State and Local Aid for Immigrants during the COVID-19 Pandemic: Innovating Inclusion

Roberto Suro
Hannah Findling
Sol Price Center for Social Innovation
University of Southern California

Editorial Credit: Sara Carpenter /

State and Local Aid for Immigrants during the COVID-19 Pandemic: Innovating Inclusion

State and local governments have exercised unusual powers since the early days of the Coronavirus lockdowns, ordering businesses to open and close, the wearing of masks and much else. Amidst it all, renewed activism on immigration issues in some parts of the country has produced measures that offer emergency economic relief and access to health care for immigrants left out of federal programs, especially the undocumented. In other cases, governments have facilitated employment by immigrants considered “essential” from surgeons to farmworkers.

The initiatives are numerous and widespread, particularly among jurisdictions with sizable foreign-born populations. However, as of this update July 8, 2020 the sums of money allotted have been limited and so too have the number of beneficiaries. Nonetheless, these efforts are potentially significant as experiments that could pave the way for broader policy change in the long run. For example, California and Illinois each broke new ground with measures adopted as part of budgets adopted for fiscal years beginning July 1. California extended its Earned Income Tax Credit (EITC) to income tax filers without a Social Security number. Illinois expanded Medicaid coverage to all low-income seniors regardless of immigration status. Meanwhile, a number of municipalities are developing innovative partnerships with local philanthropies to finance and/or administer benefits programs.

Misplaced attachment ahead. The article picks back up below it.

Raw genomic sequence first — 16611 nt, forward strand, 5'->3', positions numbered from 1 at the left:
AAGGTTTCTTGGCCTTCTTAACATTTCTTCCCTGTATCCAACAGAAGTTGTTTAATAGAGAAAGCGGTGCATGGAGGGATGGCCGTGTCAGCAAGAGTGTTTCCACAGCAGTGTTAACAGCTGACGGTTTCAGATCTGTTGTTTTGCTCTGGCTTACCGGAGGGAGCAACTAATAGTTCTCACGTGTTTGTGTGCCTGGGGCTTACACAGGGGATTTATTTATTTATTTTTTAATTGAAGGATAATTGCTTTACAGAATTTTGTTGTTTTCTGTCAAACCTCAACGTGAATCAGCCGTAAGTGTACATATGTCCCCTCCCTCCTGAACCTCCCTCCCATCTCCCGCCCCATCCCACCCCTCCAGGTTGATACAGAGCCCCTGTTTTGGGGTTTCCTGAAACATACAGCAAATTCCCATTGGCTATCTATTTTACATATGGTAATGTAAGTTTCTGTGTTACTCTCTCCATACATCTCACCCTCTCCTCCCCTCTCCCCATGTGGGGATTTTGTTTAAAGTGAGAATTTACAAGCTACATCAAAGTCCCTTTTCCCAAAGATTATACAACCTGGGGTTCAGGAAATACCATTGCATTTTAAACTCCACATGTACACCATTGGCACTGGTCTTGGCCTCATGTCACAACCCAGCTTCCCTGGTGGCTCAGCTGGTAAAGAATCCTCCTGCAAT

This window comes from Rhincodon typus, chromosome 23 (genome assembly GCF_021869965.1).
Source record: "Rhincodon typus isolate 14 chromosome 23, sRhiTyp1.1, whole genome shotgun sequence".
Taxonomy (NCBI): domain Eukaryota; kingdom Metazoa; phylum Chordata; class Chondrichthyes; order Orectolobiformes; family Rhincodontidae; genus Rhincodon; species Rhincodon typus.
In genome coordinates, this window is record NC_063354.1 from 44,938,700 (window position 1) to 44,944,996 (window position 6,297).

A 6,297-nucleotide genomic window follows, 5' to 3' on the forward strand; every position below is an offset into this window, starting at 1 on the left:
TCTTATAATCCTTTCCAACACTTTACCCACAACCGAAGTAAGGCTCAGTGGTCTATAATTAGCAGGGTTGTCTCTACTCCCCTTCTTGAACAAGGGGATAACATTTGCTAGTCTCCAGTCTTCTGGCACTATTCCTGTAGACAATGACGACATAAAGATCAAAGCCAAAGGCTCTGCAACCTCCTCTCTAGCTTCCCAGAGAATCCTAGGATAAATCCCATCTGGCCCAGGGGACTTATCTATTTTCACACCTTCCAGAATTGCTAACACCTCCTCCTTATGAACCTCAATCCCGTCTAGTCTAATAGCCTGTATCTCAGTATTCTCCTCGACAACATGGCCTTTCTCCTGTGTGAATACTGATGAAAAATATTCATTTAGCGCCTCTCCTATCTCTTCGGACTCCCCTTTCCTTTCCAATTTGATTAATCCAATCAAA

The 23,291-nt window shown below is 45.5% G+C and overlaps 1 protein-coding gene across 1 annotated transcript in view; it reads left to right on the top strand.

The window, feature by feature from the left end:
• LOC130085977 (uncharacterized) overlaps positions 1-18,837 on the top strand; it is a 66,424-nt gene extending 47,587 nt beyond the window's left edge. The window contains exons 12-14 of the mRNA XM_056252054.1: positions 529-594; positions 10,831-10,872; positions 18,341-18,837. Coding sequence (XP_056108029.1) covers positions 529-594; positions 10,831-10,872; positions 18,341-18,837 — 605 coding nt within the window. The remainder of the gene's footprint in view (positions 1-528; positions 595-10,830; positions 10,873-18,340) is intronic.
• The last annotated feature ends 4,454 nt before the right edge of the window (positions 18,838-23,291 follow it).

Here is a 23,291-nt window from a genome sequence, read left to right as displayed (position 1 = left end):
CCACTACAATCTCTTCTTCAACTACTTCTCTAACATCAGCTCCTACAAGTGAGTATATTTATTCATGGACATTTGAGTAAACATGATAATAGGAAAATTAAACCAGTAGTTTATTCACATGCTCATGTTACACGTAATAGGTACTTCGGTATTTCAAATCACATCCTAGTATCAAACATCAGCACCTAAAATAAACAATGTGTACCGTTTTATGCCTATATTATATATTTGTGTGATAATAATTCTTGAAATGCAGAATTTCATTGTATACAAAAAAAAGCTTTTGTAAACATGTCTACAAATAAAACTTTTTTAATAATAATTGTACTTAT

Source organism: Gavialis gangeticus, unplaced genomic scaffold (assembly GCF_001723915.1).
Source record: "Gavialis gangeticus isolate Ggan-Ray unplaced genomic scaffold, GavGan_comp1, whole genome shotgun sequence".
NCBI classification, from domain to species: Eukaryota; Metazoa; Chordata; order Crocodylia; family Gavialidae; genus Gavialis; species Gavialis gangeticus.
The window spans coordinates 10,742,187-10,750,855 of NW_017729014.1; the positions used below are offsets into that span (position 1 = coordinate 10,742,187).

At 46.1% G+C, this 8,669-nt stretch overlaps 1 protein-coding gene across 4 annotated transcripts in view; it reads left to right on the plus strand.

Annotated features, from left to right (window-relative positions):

Although the federal government has authority over who is admitted into the country, state and local governments have often enacted policies of their own intended to materially affect the lives of immigrants. Several efforts to adopt enforcement measures harsher than the federal government’s policies have failed in the federal courts. Meanwhile, many initiatives to improve the lives of the foreign-born are still on the books. Fifteen states and the District of Columbia issue driver’s licenses to unauthorized immigrants in defiance of standards set by Congress in the Real ID Act of 2005. The National Conference of State Legislatures reports that in 2019 alone nine states expanded employment licensing and credentialing opportunities to non-citizens without consideration of immigration status, and not just blue states. And, it was opposition by state and local governments that forced the end of the Secure Communities program in 2014, which the Trump administration has been trying to resurrect since taking office in January 2017. In another era, it was state governments that largely reversed the cuts in immigrants’ access to safety net programs enacted by the federal government in 1996.